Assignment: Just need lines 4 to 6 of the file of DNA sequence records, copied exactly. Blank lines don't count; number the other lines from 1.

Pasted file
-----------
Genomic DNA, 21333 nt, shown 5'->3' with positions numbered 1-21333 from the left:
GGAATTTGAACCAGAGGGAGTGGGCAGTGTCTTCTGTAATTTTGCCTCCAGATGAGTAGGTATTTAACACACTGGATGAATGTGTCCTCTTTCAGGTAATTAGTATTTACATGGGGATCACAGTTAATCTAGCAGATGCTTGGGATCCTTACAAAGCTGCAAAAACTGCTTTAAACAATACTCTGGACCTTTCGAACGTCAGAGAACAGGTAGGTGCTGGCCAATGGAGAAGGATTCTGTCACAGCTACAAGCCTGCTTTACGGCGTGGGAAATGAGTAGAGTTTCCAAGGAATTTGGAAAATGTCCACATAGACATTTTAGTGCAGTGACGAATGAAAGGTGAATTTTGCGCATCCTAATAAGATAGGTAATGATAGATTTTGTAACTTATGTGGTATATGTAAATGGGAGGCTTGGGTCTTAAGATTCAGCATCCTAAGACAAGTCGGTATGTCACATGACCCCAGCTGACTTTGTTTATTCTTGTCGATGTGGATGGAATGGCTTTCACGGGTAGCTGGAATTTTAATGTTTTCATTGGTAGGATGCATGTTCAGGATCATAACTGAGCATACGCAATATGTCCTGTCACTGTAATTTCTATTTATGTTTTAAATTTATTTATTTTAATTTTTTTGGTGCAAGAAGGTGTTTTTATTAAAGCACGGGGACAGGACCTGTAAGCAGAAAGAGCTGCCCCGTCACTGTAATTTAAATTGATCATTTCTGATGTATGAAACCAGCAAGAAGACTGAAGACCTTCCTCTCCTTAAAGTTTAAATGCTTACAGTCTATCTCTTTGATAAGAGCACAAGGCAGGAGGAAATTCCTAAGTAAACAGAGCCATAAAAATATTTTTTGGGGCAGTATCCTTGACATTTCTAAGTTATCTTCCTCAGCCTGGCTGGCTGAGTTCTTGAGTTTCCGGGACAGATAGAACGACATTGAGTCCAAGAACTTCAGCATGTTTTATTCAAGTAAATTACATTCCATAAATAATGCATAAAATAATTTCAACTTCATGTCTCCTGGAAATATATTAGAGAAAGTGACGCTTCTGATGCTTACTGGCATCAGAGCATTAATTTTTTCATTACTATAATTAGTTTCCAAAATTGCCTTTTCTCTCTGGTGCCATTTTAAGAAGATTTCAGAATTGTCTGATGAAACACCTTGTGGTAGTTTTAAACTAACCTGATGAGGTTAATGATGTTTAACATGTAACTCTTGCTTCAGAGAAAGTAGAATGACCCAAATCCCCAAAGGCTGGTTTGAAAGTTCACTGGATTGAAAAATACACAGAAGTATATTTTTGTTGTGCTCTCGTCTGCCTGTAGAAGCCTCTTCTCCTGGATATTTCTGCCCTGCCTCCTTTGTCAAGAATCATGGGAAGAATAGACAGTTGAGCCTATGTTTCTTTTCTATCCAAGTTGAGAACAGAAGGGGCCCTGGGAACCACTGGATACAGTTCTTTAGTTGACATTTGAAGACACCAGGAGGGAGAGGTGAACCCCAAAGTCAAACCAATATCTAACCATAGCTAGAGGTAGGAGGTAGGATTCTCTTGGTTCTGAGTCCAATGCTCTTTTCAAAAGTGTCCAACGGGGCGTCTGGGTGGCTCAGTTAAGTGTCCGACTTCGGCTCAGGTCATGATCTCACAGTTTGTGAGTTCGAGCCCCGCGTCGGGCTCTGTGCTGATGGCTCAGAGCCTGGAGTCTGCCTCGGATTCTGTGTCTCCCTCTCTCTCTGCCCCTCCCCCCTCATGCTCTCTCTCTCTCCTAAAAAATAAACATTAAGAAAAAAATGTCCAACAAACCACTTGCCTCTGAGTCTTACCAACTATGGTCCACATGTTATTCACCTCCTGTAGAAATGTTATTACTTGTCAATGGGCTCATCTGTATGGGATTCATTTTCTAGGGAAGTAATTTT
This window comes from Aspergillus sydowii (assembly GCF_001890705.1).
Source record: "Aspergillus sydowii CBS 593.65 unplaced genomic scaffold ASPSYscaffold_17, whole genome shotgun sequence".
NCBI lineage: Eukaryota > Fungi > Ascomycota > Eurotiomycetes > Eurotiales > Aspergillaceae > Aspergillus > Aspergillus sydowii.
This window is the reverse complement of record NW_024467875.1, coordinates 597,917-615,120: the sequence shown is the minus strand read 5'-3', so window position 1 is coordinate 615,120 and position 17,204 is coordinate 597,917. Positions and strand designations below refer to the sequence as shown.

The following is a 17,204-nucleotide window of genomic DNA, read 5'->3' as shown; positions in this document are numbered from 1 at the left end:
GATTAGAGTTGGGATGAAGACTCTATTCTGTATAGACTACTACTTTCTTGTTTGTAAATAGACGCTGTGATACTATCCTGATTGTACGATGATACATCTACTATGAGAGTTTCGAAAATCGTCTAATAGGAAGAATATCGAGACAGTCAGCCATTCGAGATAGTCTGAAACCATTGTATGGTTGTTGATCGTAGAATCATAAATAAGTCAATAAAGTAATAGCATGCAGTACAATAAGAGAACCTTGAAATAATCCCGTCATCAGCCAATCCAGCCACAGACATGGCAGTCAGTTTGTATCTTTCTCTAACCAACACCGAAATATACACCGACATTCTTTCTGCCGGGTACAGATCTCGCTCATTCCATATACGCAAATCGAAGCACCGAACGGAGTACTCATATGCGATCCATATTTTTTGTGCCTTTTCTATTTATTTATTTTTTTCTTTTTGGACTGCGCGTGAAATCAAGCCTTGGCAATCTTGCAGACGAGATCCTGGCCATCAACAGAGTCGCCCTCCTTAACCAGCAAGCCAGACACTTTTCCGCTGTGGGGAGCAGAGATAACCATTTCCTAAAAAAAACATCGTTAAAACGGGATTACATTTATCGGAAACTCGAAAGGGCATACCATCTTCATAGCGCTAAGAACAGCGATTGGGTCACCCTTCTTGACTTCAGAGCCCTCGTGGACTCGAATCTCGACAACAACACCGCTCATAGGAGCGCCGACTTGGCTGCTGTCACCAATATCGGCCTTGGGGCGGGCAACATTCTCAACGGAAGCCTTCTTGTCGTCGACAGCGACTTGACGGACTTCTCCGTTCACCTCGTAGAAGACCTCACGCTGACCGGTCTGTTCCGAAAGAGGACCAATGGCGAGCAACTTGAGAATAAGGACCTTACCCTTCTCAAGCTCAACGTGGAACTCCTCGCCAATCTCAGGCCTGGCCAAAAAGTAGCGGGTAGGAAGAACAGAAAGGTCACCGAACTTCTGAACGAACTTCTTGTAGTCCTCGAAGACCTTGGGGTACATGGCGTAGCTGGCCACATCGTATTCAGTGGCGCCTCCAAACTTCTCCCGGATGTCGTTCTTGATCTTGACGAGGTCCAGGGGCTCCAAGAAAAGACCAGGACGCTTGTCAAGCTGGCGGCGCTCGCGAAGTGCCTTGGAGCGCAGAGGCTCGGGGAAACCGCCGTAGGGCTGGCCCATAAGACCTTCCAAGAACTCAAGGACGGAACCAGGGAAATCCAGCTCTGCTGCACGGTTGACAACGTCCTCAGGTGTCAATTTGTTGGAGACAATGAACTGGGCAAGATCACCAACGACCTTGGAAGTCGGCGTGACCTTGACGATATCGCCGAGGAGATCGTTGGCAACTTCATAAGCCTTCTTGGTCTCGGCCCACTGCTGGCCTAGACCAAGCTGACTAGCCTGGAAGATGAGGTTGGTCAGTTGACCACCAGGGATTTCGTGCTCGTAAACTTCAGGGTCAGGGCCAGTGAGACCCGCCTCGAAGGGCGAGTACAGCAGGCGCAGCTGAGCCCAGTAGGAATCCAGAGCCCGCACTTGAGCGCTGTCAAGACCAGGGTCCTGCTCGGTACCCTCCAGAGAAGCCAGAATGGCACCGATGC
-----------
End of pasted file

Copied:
Source record: "Aspergillus sydowii CBS 593.65 unplaced genomic scaffold ASPSYscaffold_17, whole genome shotgun sequence".
NCBI lineage: Eukaryota > Fungi > Ascomycota > Eurotiomycetes > Eurotiales > Aspergillaceae > Aspergillus > Aspergillus sydowii.
This window is the reverse complement of record NW_024467875.1, coordinates 597,917-615,120: the sequence shown is the minus strand read 5'-3', so window position 1 is coordinate 615,120 and position 17,204 is coordinate 597,917. Positions and strand designations below refer to the sequence as shown.